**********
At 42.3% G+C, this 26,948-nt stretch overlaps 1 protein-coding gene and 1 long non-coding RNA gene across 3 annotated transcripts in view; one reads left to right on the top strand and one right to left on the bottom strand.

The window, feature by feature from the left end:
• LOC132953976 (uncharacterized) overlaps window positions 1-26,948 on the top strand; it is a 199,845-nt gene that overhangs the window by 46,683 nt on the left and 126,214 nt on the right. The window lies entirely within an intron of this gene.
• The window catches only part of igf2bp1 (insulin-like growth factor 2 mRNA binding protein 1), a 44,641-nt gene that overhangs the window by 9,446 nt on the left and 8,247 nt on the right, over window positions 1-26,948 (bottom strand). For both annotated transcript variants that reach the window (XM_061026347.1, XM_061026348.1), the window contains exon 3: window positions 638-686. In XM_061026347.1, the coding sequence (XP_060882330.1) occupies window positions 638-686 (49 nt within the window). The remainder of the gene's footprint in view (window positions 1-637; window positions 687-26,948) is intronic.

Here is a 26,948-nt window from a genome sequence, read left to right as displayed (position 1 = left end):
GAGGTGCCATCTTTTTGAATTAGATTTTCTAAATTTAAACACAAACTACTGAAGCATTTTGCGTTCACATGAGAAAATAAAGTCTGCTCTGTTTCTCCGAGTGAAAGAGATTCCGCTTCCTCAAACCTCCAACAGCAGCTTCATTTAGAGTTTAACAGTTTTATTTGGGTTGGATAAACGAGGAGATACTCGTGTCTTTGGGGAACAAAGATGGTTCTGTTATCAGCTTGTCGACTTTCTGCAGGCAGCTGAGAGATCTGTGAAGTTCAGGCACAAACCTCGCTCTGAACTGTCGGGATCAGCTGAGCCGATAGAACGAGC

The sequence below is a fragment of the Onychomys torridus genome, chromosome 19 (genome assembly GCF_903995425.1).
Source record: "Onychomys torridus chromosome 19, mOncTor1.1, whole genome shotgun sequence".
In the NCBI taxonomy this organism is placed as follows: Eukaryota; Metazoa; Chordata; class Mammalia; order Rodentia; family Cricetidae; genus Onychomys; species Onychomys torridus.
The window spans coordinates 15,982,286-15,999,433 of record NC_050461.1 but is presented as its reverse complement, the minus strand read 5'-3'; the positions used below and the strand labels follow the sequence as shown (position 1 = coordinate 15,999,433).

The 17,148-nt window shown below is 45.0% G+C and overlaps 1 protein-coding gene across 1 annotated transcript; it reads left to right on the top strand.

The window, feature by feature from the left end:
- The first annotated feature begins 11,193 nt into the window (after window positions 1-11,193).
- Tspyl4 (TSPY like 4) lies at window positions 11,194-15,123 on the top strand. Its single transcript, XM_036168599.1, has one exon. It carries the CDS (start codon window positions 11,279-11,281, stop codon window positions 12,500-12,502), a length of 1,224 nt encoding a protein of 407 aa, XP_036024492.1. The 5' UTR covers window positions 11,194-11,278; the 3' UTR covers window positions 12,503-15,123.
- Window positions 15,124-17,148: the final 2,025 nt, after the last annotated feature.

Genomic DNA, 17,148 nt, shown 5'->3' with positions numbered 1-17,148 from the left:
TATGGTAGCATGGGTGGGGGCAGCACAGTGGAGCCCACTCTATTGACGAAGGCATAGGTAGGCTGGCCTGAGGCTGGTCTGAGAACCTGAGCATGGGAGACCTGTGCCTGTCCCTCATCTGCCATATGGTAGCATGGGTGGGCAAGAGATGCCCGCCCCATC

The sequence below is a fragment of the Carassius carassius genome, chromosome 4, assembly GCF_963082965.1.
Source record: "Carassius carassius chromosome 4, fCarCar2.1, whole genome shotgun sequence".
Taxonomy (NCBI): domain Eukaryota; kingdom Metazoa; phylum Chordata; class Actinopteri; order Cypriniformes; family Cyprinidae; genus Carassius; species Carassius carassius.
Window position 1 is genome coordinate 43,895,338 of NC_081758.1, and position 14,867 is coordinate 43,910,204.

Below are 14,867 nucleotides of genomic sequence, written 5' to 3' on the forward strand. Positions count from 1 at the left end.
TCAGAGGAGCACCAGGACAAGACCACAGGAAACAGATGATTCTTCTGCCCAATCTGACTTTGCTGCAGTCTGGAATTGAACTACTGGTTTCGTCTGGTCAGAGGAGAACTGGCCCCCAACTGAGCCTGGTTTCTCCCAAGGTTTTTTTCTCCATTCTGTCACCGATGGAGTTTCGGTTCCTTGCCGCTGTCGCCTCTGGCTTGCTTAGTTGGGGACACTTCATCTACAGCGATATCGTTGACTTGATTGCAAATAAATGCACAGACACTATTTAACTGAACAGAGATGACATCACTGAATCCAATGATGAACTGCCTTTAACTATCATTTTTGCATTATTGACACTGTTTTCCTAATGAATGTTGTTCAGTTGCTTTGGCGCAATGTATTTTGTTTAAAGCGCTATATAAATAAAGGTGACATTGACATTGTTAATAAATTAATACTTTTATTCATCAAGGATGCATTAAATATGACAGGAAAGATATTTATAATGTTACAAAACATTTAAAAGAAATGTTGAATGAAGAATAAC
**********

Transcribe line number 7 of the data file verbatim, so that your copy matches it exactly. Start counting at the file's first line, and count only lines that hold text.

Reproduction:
The sequence below is a fragment of the Onychomys torridus genome, chromosome 19 (genome assembly GCF_903995425.1).